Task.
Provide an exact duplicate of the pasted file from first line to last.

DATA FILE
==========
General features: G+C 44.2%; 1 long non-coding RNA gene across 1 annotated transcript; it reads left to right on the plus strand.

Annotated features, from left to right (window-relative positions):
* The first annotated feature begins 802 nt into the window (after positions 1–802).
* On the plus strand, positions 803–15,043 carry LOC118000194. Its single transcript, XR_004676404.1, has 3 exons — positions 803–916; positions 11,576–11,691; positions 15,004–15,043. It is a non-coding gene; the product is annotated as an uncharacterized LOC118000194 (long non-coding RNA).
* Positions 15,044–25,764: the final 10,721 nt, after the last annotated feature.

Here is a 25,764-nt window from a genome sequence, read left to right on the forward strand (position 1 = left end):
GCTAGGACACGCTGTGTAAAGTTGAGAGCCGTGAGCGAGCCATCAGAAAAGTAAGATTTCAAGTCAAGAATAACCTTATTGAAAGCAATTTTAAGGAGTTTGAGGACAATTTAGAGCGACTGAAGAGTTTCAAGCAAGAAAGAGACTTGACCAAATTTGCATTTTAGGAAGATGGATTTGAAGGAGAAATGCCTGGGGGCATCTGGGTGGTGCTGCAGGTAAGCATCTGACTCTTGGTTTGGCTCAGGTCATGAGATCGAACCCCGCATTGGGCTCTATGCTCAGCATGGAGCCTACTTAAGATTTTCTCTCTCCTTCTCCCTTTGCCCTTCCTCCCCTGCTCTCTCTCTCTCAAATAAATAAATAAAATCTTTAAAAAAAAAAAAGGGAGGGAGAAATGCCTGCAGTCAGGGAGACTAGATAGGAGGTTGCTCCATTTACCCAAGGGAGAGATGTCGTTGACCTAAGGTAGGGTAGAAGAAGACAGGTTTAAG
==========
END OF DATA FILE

General features: G+C 44.2%; 1 long non-coding RNA gene across 1 annotated transcript; it reads left to right on the plus strand.

Annotated features, from left to right (window-relative positions):
* The first annotated feature begins 802 nt into the window (after positions 1–802).
* On the plus strand, positions 803–15,043 carry LOC118000194. Its single transcript, XR_004676404.1, has 3 exons — positions 803–916; positions 11,576–11,691; positions 15,004–15,043. It is a non-coding gene; the product is annotated as an uncharacterized LOC118000194 (long non-coding RNA).
* Positions 15,044–25,764: the final 10,721 nt, after the last annotated feature.

Here is a 25,764-nt window from a genome sequence, read left to right on the forward strand (position 1 = left end):
GCTAGGACACGCTGTGTAAAGTTGAGAGCCGTGAGCGAGCCATCAGAAAAGTAAGATTTCAAGTCAAGAATAACCTTATTGAAAGCAATTTTAAGGAGTTTGAGGACAATTTAGAGCGACTGAAGAGTTTCAAGCAAGAAAGAGACTTGACCAAATTTGCATTTTAGGAAGATGGATTTGAAGGAGAAATGCCTGGGGGCATCTGGGTGGTGCTGCAGGTAAGCATCTGACTCTTGGTTTGGCTCAGGTCATGAGATCGAACCCCGCATTGGGCTCTATGCTCAGCATGGAGCCTACTTAAGATTTTCTCTCTCCTTCTCCCTTTGCCCTTCCTCCCCTGCTCTCTCTCTCTCAAATAAATAAATAAAATCTTTAAAAAAAAAAAAGGGAGGGAGAAATGCCTGCAGTCAGGGAGACTAGATAGGAGGTTGCTCCATTTACCCAAGGGAGAGATGTCGTTGACCTAAGGTAGGGTAGAAGAAGACAGGTTTAAG